Before the war, the number of new registrations in a year was around 275,000.

October 19th, 1940

SHELTER FOR ALL

Public Air Raid Shelters

The Minister of Home Security, Mr Herbert Morrison has today announced sweeping measures to speed up the construction of public air raid shelters in every town. The Government will bear the cost of the building and equipping of all approved types of shelters. The financial obstacles which have delayed the construction have now been swept aside by the introduction of this new scheme.

Local authorities had been worried about covering the costs of shelters that may be used by people coming from other areas, but that has now been eliminated Mr Morrison declared.

October 19th, 1940

Nazi Air Officer Escapes, Is Caught

Grizedale Hall POW Camp

A German Air Force officer who escaped from a prisoner of war camp in the Lake District was recaptured after a few hours on the run. Police and the Home Guard quickly threw up a cordon around the area. The German officer was soon caught in the remote countryside.



October 19th, 1941

Radio Doses of Blitz Noise to Cure Nerves

The BBC could broadcast five minute concerts of air raid noises weekly; a suggestion which Doctor A. E. Carver, a specialist in nervous and mental afflictions has suggested could defeat the terror of the noise experienced during a raid.   

The noise is a medicine which could defeat the terror experienced during an air raid and could form part of the training for civil defence volunteers, to immunise them from the noises and allow them to carry out their jobs more effectively.



October 19th, 1942

Patrolling again on Desert Front

Desert artillery bombardment resumes

Following a great sand storm in the Egyptian desert, patrolling and artillery bombardment have now resumed. Our long range fighters have successfully attacked enemy transport on the coastal road.

In other action, British planes armed with torpedoes has successfully attacked a German supply vessel which was seen to be listing heavily to port, and was beached near the coast of Tripolitania.



On this Day in…

R.A.F. Harassing Italians

Mussolini’s Desert Problems

8th of October 1940

British in Egypt

The RAF has pursued its harassing of the Italians in Egypt with a bomber attack on a motor transport concentration and army tents near Sidi Barrani. Sidi Barrani is the farthest point attained by the Italians in last months advance into Egypt, and it is from their that they will probably launch the expected desert blitzkrieg.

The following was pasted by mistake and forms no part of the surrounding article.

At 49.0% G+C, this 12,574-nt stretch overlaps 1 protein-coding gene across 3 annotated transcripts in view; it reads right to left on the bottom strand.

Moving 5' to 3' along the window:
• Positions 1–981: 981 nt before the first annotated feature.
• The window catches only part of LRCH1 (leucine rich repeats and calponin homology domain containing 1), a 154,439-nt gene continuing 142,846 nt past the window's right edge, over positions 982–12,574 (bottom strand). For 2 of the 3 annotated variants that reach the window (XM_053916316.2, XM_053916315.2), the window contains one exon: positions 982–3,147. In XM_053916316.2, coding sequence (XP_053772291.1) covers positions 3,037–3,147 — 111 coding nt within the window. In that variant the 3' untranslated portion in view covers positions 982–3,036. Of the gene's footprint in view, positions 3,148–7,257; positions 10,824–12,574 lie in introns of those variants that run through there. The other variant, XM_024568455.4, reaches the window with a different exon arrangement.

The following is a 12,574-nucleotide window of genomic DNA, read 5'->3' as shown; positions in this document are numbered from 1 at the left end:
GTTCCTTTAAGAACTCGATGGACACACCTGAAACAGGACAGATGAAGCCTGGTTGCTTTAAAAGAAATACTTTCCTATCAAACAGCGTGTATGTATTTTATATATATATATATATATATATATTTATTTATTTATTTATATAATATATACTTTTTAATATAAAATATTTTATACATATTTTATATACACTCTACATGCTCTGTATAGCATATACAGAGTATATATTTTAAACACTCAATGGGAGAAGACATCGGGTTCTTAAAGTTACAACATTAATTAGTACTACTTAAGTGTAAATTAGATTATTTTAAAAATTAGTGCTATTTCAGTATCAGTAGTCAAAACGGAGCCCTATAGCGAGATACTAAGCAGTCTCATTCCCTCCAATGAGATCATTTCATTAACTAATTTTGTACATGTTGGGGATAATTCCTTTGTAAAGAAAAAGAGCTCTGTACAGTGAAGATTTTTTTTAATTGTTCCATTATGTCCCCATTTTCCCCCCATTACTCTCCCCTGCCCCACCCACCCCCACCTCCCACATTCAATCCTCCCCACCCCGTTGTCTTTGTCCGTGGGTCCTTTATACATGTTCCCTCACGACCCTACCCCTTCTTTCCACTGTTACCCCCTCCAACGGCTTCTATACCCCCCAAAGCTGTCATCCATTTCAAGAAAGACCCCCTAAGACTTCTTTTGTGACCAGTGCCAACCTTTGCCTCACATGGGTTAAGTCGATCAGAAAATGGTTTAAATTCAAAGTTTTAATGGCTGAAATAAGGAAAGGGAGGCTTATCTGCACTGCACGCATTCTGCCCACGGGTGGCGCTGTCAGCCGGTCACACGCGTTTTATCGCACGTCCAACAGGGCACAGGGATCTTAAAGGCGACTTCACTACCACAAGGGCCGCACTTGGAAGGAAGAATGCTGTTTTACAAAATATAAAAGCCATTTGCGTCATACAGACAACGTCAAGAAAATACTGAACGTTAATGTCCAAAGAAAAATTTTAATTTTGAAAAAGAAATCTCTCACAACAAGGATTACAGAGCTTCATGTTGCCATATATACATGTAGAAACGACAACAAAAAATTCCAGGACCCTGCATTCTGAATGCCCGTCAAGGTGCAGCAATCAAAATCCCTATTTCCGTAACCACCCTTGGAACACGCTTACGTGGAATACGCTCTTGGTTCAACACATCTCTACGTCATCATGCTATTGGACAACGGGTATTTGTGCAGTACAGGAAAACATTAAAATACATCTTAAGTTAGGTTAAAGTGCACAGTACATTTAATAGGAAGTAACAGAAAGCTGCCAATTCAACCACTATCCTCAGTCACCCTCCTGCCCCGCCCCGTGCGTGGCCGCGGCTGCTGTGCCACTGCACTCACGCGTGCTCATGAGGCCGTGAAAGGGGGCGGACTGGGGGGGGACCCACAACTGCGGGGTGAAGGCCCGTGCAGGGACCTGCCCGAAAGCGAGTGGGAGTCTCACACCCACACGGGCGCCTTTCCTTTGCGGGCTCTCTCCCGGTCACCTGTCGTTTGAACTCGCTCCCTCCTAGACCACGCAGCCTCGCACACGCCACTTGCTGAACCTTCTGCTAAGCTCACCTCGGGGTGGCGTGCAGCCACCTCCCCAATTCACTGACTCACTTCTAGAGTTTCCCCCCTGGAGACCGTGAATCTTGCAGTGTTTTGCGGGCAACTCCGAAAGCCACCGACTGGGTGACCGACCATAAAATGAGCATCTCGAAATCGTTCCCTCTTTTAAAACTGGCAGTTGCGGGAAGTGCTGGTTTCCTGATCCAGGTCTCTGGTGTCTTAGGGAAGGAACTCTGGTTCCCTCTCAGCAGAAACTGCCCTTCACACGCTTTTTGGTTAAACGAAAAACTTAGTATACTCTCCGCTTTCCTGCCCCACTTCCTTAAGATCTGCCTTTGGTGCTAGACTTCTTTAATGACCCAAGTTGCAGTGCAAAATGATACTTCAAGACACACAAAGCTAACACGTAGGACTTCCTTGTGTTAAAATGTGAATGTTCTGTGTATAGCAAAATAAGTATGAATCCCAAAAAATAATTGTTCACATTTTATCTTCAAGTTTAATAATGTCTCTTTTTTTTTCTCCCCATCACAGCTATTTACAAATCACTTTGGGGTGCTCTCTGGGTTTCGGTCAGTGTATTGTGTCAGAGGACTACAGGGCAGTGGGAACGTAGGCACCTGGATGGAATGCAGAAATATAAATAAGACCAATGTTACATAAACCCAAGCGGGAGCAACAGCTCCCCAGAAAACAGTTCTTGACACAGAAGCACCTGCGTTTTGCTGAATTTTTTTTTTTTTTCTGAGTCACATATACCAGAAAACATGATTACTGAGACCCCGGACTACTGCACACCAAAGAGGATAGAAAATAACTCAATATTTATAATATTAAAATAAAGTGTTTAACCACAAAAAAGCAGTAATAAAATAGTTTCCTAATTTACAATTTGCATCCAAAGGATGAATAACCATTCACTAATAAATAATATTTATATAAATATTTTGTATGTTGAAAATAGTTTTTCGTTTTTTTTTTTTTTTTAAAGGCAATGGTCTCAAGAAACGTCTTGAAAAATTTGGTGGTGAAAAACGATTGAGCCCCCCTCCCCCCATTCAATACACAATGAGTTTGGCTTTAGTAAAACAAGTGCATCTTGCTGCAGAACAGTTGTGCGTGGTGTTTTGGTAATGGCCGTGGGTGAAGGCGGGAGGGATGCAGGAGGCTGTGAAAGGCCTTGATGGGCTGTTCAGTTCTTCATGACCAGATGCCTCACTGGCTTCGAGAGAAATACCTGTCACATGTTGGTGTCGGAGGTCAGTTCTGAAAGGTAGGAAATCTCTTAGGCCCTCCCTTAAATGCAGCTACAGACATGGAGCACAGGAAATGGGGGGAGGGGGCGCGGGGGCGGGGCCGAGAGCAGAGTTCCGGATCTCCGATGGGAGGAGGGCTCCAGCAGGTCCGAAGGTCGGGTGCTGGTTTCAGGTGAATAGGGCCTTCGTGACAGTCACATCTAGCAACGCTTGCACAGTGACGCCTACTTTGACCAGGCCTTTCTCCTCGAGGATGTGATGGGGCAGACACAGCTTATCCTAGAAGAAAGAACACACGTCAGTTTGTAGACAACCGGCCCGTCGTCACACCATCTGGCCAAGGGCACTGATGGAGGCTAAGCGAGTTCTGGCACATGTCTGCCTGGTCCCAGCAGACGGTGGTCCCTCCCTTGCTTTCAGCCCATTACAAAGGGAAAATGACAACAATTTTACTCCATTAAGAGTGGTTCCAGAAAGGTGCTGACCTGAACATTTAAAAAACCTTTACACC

Extensive reconnaissance flights are also being carried out over enemy territory by the British Air Force. Careful watch is being kept on Italian preparations which are though to require a least another couple of weeks.

Tank Chief is Crash Victim

8th of October 1941

Major General Pope

Major General V. V. Pope, Brigadier H. E. Russell, and Colonel E. S. Unwin have been killed in a flying accident in the Middle East it was reported in London.

Major General Pope who was fifty years of age was one of Britain’s best-known tank officers and was the first military member of the tank board.

He served in France, Belgium, and Russia from September 1914 to the end of the Great War, winning the Military Cross and the DSO, was mentioned seven times in despatches and rose to command a battalion on the North Staffs Regiment.

They Dodged Hun for 1,600 Miles

8th of October 1942

Sgt Louis Massey

Escaping from a Nazi prison camp in France, two British soldiers reported missing after Dunkirk walked 1,600 miles in bitter weather through Belgium, Holland, Germany, and Poland to reach safety in Russia. Most of the time they were dodging Nazis, and for long spells they lived on berries, mushrooms and grass; anything they could find in the woods and fields.

It was only when a Russian recently arrived in this country, called at a London house that the parents of one of the men who made the trek knew that their son, Sergeant Louis Massey, 35, was alive and safe. He is now working at the British Embassy in Moscow and has recently been awarded the Distinguished Conduct Medal.

5th Mass for Volturno River Battle

8th of October 1943

Bernard Montgomery

The armies of Clark and Kesselring face each other this morning across the 150ft wide waters of the Volturno River, 100 miles from Rome. Along a seventeen mile stretch from Capua to the sea the 5th Army is massing on the southern bank of this distant moat before Rome. Kesselring is hastily manning his defences on the north bank.

On the Adriatic coast too the Germans have suffered another reverse. General Montgomery, after beating back many counter attacks by Tiger tanks and Infantry at Termoli, launched a brilliant assault which carried his troops to some high ground.